PNLIT celebrated Children's Day on Saturday, 12th November by inviting Ms Lavanya Prasad, professional story teller and founder of TALEscope to reach out to our children through the medium of stories at the lake. Around 30 children attended this event. A special invitee was Ms Ailbhe Murphy, from Ireland, studying at the Resilience Centre, Stockholm. Here's her report on the story telling.
On The Story Telling at Puttenahalli Lake
By Ailbhe Murphy
For the last month I have been traveling around Bangalore City visiting lakes that are being maintained and protected by local resident groups.
I have come to understand the people in these groups as active "place-makers", who through their dedication and imagination are instilling new meanings into the lakes they care for. Lakes, which not so long ago, were on the brink of disappearing, on the verge of becoming places void of meaning.
When PNLIT informed me that they would be hosting a storytelling event at Puttenahalli lake I immediately said I wanted to attend. I saw the event as an example of innovative place-making – a beautiful idea to make the lake known as a place for sharing stories.
As Jonathan Gottschall, author of "The storytelling animal: How stories make us human" once said: "The stories we consume shape us profoundly! They shape our attitudes, our beliefs and our behaviours."
How wonderful then that the 30 odd children, who attended last Saturday's event at the lake, got the opportunity to consume tales about water and the activities and folklore that have sprung from our dependence on it.
The first tale we heard was an old village story from Madhya Pradesh. In the story the village was described as a place where everyone could sing beautifully and where songs were inspired by the sounds of water being collected from wells, clothes being washed on the banks of lakes, and cattle bells clanging when cows came to bath.
By weaving interactive songs and dances into the narrative the storyteller Lavanya Prasad not only had the kids listening but also ON THEIR FEET and SINGING. It was gorgeous to see all the children playfully embody the village characters, dancing with imaginary water jugs on their heads and enthusiastically slapping imaginary cloths on the ground. Many adults present couldn't help themselves from clapping and singing along too.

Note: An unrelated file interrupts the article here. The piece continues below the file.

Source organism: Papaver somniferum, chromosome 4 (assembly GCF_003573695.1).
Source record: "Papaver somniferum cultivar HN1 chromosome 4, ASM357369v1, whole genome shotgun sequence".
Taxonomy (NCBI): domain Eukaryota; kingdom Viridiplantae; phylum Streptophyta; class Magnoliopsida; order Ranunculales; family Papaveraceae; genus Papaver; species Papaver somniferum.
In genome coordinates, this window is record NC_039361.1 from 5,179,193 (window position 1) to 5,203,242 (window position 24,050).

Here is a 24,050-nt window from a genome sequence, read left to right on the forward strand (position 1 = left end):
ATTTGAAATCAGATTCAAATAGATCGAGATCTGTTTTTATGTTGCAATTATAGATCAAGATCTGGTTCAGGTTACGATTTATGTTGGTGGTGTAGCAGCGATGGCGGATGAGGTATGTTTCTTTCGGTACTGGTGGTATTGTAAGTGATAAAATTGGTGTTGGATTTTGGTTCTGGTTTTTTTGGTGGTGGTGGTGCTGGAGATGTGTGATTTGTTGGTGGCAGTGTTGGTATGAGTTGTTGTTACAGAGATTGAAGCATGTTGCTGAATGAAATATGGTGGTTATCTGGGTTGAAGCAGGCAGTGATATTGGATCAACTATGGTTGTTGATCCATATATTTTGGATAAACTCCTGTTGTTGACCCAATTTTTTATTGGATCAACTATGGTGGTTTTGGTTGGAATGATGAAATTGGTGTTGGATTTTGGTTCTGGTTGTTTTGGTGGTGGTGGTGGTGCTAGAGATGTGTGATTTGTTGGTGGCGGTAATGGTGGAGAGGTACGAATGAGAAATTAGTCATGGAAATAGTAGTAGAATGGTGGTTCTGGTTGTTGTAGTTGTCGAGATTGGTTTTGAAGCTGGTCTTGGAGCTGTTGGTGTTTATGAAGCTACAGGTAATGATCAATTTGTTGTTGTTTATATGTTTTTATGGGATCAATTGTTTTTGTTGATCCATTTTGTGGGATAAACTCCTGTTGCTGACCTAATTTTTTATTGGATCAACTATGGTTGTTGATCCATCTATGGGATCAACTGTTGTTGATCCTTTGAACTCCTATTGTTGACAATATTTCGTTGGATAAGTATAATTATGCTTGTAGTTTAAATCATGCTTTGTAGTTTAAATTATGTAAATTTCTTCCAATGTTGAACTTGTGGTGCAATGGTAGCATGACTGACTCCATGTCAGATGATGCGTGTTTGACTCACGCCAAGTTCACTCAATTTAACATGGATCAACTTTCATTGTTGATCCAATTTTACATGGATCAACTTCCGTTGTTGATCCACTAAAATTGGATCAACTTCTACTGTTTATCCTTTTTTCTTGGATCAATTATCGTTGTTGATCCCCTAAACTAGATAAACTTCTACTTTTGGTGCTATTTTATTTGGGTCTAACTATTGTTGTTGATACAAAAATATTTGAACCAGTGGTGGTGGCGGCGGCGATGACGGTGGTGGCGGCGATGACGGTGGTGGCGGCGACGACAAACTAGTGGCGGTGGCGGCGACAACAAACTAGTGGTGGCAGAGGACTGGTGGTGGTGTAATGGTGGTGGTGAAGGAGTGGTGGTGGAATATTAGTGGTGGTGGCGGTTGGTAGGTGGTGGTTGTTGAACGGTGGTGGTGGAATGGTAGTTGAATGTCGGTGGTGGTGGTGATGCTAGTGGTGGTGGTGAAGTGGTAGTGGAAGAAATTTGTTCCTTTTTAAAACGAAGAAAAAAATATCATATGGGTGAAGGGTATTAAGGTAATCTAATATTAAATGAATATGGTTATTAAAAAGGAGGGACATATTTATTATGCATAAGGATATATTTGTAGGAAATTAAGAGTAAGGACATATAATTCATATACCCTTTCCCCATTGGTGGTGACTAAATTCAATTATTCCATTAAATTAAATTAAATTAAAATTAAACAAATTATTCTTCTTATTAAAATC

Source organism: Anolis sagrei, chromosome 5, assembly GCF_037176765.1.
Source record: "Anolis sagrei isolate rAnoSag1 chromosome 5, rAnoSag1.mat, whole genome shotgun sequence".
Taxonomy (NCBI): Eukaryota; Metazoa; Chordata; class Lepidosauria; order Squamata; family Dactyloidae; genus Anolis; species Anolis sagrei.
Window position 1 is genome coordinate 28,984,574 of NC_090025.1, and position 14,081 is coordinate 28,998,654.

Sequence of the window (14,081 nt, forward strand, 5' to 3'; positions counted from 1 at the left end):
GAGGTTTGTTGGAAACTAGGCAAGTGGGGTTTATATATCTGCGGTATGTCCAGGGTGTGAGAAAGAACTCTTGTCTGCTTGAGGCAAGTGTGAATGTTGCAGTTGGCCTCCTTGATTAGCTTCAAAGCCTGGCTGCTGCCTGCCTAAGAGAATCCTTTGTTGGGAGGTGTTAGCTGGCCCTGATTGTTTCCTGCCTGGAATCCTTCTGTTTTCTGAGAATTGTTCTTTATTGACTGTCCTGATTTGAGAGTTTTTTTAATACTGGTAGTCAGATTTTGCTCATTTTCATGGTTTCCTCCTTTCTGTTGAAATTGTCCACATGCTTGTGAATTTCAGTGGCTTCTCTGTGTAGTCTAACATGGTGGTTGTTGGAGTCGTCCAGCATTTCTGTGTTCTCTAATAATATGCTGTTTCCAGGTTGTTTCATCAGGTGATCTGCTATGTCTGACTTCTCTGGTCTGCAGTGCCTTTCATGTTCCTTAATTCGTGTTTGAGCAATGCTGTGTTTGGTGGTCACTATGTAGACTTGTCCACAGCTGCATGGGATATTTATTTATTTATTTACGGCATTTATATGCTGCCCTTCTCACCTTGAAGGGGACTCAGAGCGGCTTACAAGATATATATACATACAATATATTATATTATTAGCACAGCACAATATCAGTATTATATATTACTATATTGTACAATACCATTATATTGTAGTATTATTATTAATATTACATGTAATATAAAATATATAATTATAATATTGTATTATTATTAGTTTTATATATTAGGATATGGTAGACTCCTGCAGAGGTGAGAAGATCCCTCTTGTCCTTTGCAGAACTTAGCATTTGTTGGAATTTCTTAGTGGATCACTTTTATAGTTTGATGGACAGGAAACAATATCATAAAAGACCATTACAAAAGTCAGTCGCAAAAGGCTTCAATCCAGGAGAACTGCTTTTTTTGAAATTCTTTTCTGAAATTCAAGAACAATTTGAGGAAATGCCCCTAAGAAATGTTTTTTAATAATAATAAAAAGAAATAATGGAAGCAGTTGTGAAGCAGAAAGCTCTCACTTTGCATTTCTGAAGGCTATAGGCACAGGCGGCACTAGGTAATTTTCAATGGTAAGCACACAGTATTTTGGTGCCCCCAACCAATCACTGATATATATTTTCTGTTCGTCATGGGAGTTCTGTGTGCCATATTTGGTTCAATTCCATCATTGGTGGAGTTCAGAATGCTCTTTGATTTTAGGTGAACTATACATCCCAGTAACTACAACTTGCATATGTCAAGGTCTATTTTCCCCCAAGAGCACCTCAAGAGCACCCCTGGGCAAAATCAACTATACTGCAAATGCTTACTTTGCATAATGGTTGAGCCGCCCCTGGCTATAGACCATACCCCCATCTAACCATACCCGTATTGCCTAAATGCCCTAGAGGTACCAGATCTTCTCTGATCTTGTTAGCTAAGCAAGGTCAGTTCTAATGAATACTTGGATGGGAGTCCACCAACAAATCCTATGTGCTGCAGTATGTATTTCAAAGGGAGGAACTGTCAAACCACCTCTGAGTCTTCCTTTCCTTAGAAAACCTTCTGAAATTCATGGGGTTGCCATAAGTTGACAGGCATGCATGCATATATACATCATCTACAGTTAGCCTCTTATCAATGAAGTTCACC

For the second story Lavanya transported us to ancient China and told us the myth about a cloud breathing dragon that brought rain to the people. Apparently his cloud breathing powers were thanks to a magic pearl that he kept in his throat!
One day, however, the dragon loses the pearl and it is found by a shepherd boy while herding his sheep. When the boy brings the pearl back to his town the precious item brings out the greed of his town's people. To stop everyone from fighting over it the boy decides to swallow the pearl himself. Once it is inside him it works it's magic again, transforming him into a new cloud breathing dragon that swoops off into the sky. As a dragon the shepherd boy continues to bring rain to China, filling its lakes and rivers.
At the end of this story Lavanya brought the group back to their surroundings by concluding that, "Maybe such a myth also exists about Puttenahalli lake!"
And, as if he had been listening to the story too and wanted to show the children that just like the dragon he also had impressive flying skills, a pied kingfisher came to hunt for fish as everybody was making their way out from the event. The kingfisher's ability to hover in one spot, before diving into the water caused much excitement.
So in the end the kids left with two folktales in their heads and a lake experience from which they could weave a new story of their own.
I'm delighted I was able to fill my own head with these rich stories and experiences too and I wish Lavanya, the PNLIT team and the children now growing up around Puttenahalli lake many more happy and inspiring storytelling sessions.